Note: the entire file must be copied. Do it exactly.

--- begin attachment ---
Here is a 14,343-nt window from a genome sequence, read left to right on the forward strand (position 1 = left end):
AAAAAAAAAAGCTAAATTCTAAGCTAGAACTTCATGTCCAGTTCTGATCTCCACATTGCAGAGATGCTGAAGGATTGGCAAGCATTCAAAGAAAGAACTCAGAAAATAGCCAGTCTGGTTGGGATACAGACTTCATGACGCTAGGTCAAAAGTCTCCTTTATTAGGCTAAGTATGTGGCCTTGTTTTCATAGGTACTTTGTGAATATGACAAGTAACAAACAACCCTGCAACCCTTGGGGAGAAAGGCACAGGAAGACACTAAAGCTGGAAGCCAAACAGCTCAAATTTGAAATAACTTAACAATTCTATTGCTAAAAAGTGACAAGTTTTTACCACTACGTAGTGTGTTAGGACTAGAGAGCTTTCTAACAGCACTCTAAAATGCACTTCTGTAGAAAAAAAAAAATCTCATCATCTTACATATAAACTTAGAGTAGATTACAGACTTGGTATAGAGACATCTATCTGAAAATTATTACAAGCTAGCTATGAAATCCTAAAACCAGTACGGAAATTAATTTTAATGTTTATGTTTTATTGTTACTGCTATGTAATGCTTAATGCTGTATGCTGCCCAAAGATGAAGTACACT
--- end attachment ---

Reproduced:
Here is a 14,343-nt window from a genome sequence, read left to right on the forward strand (position 1 = left end):
AAAAAAAAAAGCTAAATTCTAAGCTAGAACTTCATGTCCAGTTCTGATCTCCACATTGCAGAGATGCTGAAGGATTGGCAAGCATTCAAAGAAAGAACTCAGAAAATAGCCAGTCTGGTTGGGATACAGACTTCATGACGCTAGGTCAAAAGTCTCCTTTATTAGGCTAAGTATGTGGCCTTGTTTTCATAGGTACTTTGTGAATATGACAAGTAACAAACAACCCTGCAACCCTTGGGGAGAAAGGCACAGGAAGACACTAAAGCTGGAAGCCAAACAGCTCAAATTTGAAATAACTTAACAATTCTATTGCTAAAAAGTGACAAGTTTTTACCACTACGTAGTGTGTTAGGACTAGAGAGCTTTCTAACAGCACTCTAAAATGCACTTCTGTAGAAAAAAAAAAATCTCATCATCTTACATATAAACTTAGAGTAGATTACAGACTTGGTATAGAGACATCTATCTGAAAATTATTACAAGCTAGCTATGAAATCCTAAAACCAGTACGGAAATTAATTTTAATGTTTATGTTTTATTGTTACTGCTATGTAATGCTTAATGCTGTATGCTGCCCAAAGATGAAGTACACT